Dan, Dan, the Tomato Man
During the late spring, while some of us are capitalizing on the ever-increasing sunrays for a more golden glow, 33-year-old Danny McAuliffe, or, as his friends call him, “Dan, Dan, the Tomato Man,” is out and about 24/7, praying on a daily basis that the weather will stay hot and sunny to provide sufficient sunlight for his newborn, growing tomatoes. When he isn’t complaining about the ref’s calls during a Kings game, he is out in his garden complaining about the fire station next to his house that is blocking essential rays needed for his tomatoes—or, as he calls them, his “babies.” Dan says the only way his tomatoes can grow up into big, plump, juicy “red daddies,” is to sprinkle them with a little tomato fertilizer. But this has his fellow competitive tomato-growers in an uproar, who insist on not using any chemicals on their tomatoes. Dan insists that his babies need all the help they can get.
Has anyone in your past inspired you to grow tomatoes?
Sure—my Uncle Bill, my Dad, and even a past girlfriend. My Dad inspired me the most; he had all this space with sun blazing all over in the back yard, so he decided to grown some babies.
Have you always called your new crop of tomatoes “babies"?
Yeah, man, they’re babies until they’re red, fat and juicy, then they graduate to “red daddies.”
What is the key to juicy, red tomatoes?
OK, first let’s get one thing straight—let’s talk about water, and how to use very little of it. Here’s my secret—I don’t really want to give it away, but I guess I will—I starve them for water. That’s the key, because if you overwater your soil, the tomatoes will freak out, they hate it. I think they pull the water deep beneath the soil, so if the soil is too saturated, then the tomatoes are weaker and not bountiful.
What is the deal with chicken manure?
I don’t know, but my babies love chicken poop, they flourish to no end with that stuff—I guess I just gave away another secret! That’s OK, ‘cause I want everyone to have plump, juicy ones.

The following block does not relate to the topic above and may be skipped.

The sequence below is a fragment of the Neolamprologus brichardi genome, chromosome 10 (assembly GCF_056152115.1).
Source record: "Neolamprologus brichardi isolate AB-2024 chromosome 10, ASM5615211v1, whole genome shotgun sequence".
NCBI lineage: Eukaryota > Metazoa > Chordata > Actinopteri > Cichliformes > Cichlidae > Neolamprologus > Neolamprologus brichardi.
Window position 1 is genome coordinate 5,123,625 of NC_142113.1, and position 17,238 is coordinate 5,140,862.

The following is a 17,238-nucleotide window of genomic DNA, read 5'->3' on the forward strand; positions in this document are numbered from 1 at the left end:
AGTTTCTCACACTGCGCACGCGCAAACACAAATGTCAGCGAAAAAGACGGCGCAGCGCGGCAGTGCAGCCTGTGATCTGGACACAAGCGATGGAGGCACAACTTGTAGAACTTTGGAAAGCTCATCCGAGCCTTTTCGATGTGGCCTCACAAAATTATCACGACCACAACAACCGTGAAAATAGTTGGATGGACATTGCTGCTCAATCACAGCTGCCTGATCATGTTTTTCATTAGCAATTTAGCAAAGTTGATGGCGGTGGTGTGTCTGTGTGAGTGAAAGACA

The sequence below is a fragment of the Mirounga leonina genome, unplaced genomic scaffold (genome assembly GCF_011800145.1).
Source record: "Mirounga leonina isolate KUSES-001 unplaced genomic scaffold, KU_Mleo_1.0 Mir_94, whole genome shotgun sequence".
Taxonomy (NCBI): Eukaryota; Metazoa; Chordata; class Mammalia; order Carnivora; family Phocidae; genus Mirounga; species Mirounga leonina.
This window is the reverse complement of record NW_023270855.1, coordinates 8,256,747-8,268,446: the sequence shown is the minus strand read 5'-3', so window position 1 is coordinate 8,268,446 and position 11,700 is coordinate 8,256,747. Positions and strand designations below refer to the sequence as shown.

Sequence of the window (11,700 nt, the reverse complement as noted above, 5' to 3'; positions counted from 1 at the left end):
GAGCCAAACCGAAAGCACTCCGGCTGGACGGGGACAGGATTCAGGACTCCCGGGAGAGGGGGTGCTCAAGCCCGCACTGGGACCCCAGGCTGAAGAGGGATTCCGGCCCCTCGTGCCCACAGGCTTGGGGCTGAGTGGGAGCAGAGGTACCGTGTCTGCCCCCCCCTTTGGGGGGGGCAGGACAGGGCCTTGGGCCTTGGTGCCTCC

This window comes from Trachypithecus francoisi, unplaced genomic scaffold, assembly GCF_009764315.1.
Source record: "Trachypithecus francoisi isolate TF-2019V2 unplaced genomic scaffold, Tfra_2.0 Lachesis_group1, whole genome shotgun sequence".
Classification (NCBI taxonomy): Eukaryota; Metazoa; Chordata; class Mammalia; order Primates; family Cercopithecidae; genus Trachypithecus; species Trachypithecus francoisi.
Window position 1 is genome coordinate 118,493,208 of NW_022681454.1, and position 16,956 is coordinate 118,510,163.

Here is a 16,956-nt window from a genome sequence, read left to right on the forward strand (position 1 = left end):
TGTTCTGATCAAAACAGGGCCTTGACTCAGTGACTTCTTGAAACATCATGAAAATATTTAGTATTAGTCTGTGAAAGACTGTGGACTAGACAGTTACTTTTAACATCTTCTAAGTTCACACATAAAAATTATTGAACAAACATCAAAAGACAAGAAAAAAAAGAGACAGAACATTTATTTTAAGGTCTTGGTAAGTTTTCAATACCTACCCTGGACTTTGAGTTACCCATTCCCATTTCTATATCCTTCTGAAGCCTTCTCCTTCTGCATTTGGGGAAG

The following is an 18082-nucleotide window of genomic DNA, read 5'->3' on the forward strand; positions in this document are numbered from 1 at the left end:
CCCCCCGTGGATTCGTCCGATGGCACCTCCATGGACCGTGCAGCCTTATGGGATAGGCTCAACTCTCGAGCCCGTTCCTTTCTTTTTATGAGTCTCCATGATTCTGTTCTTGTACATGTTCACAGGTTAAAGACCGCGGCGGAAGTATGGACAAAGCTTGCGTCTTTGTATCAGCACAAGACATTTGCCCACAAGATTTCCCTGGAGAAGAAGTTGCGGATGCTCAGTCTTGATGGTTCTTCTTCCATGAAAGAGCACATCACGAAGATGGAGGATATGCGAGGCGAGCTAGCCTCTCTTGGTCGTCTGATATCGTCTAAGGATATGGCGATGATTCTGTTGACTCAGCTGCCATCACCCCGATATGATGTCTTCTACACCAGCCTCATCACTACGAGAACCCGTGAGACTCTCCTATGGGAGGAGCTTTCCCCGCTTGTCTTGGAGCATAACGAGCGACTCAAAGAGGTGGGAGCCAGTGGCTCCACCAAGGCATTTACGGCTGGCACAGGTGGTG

Did the hailstorm a couple of weeks ago affect your tomatoes?
Weather can be a big factor on a crop of tomatoes. When that cold front came in, I thought my entire row of tomato plants was going to get swept up by a tornado. My roof was shaking, the wind was howling, and I thought for sure my tomatoes would not survive. So, the next day, I went out and bought some fertilizer to help my tomatoes with the shock of the weather change—it did the trick. My tomatoes looked a little tired and the leaves had giant holes in them from the storm, but now they are fine.
Do you really belong to a tomato club?
Well, sort of. One of my best friends and I have a competition going. You see, he prides himself on not using any fertilizer—but his tomatoes didn’t get hit by that crazy hailstorm. Anyhow, we compete on a daily basis on who has the most tomatoes on the vines, and whose tomatoes are bigger. He won last year, so this year, I am prepared to win.
Do you have any other hobbies besides tomatoes?
Well, not at the moment—sounds like I should get one doesn’t it? I don’t know why, but my growing something from the earth, nurturing it and watching it come to life is an amazing accomplishment—one I never want to give up. I think I am a farmer at heart.
What do you do about the tomato worm?
I want to kill them all—I just hate that they could destroy my babies. I know this is a bit over the edge, but I actually go out there in my garden with a magnifying glass and look for tomato worm eggs before they hatch.
Do other people or family members think you’re crazy for your tomato fetish?
Come on, man, they would think I was crazy, regardless. I think everyone is crazy, but only a selected few will let their craziness out, but not me, I don’t want to be in my 80s and have all this tomato fetish pent up inside. So, I am true to myself and to my craziness. I love to raise tomatoes and I don’t care what anyone thinks of it.
What is your favorite thing about being a tomato grower?
Going out to my garden in the middle of summer—oh, the smell of fresh red daddies ready to be picked. I look for the ripest one, pick it, and bring it inside to make my favorite dish with a newly picked tomato—a “Dan Hamburger,” that’s my specialty. I cut it up and the juice slides down my cutting board, I stick the slices on my hamburger, and hopefully, there are people over so I can serve them my prized possessions. To see happy faces eat my tomatoes—well, let’s just say it’s very satisfying.
What do you do when tomato season is over?
Man—let’s not even go there. Right now I am in heaven, and I don’t want to even think about the "F" word—fall. When fall hits, I just really look forward to the next season and think of ways that I can improve my red daddy harvest.